Staying up late? It’s a killer!
‘There’s plenty of time to sleep when I’m dead! ’ ….Its a very common attitude adopted by many worldwide…but lack of sleep is very serious and guaranteed to shorten your life!
Your Metabolic Health determines your risk of developing heart disease, stroke, type2 diabetes, cancer, and dementia. Too little exercise, smoking and a diet high in sugar, carbs and processed foods individually and collectively damage your health.
In today's sleep-deprived society, sleep disorders are increasingly common. We know from research that sleep is intricately connected to the body's hormonal and metabolic processes and is therefore crucial in maintaining metabolic health.
Research has shown that sleep disorders and deprivation have long-term metabolic and cardiovascular consequences. Chronic sleep loss, sleep-disordered breathing, and sleep apnoea all lead to metabolic dysregulation via a variety of pathways, including sympathetic overstimulation (being permanently in “fight or flight” mode) hormonal imbalance, and inflammation.
In a new study published in ‘Diabetologia’, a correlation was found between disturbed sleep patterns such as going to sleep after midnight and how our bodies metabolise breakfast. A lack of sleep hindered the body's ability to return blood sugar (glucose) levels to normal after eating.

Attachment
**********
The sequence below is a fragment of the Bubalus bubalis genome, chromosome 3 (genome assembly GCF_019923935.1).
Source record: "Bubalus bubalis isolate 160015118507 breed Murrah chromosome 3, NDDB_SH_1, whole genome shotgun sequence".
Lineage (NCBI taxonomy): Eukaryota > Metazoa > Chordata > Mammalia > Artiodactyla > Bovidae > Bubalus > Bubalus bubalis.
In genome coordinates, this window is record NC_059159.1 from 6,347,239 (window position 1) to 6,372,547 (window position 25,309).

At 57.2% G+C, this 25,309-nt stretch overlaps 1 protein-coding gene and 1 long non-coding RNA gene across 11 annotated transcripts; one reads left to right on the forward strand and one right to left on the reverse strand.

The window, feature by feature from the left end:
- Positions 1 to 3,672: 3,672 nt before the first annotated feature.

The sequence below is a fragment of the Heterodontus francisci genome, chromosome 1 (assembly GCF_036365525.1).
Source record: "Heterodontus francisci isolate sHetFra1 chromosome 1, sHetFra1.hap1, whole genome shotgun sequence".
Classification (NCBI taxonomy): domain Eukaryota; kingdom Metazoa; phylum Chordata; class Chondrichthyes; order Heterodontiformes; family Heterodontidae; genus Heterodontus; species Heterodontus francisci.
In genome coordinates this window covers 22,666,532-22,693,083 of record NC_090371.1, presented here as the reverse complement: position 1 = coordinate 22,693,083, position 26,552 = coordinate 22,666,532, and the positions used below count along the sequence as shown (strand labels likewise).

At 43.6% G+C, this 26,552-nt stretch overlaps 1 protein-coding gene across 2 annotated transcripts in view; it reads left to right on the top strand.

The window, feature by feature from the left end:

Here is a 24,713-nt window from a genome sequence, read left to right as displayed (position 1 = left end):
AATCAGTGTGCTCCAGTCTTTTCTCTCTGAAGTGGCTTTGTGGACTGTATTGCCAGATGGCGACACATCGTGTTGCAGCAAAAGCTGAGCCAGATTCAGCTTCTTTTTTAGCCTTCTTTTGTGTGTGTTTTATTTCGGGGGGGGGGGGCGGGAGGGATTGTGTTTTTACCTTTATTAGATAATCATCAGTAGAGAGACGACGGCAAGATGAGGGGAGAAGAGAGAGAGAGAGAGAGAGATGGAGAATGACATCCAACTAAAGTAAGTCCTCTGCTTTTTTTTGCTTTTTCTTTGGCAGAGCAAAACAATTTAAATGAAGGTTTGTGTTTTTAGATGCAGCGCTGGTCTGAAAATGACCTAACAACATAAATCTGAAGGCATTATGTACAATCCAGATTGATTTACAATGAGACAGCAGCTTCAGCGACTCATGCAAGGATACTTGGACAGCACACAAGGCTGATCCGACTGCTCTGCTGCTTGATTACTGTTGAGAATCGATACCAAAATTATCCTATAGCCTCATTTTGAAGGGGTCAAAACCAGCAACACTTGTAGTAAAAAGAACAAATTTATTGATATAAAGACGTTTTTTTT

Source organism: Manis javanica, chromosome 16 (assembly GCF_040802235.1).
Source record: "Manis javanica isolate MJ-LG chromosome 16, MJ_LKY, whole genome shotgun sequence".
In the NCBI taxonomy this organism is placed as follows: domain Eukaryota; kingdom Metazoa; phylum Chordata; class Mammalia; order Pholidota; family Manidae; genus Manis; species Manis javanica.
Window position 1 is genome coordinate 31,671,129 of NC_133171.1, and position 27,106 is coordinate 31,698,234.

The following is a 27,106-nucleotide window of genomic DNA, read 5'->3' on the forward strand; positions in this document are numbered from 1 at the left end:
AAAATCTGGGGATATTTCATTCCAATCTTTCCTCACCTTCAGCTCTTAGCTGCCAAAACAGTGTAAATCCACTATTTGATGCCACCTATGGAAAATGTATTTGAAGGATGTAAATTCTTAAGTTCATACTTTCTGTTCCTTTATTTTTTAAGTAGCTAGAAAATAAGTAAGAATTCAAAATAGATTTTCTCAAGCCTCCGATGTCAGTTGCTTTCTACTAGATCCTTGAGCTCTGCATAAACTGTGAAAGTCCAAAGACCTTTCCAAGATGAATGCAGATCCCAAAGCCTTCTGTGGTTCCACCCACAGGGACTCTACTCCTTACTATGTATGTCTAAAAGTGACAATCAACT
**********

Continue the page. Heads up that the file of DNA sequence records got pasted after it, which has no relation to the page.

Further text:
So going to bed late on a regular basis can damage your metabolism and affect your body's ability to regulate blood sugar. The length of time spent asleep doesn’t seem to make the difference — so even if you went to bed at 1 a.m. and woke up at noon, the body processes the first meal of the day poorly.
The body takes longer to recover from eating breakfast if your sleep is disrupted or if you fall asleep after midnight. Normally, it takes insulin 30 minutes to shuttle glucose from the bloodstream into cells.
The research found a clear difference between the responses based on sleep quality. People with interrupted sleep or late bedtimes had higher glucose levels for longer after eating, as well as slower metabolisms.
Moreover, the study also found that sleeping for longer periods at a time was linked to lower blood glucose levels following high-carbohydrate breakfasts. This is significant because an increase in dietary carbs leads the body to turn them into sugar (glucose) when digested. Therefore, a good night's sleep helps the body's insulin sensitivity, lowering blood glucose levels.
Blood sugar levels that are chronically raised can lead to type 2 diabetes and other metabolic problems that will affect health in the longer run. It is also a great reason to opt for an egg-based breakfast over a carb-based one, especially after a poor night’s sleep. But equally importantly, this is a warning not to drink sugar-laden energy drinks EVER!
You can look after your metabolic health by maintaining a good diet, exercising and correcting your sleeping pattern. This is essential for optimal health and wellbeing.
We spend almost a third of our lives snoozing which might sound a lot, but rest is as vital to our bodies as eating, drinking and breathing, and is crucial for great mental as well as physical wellbeing.
To find out more about how sleep and stress affect your health watch this video with Graham Phillips.
And please fill out our FREE sleep questionnaire to understand your body clock better. Our questionnaire will help you to understand what times of the day you are more productive and what times are the best for you to sleep.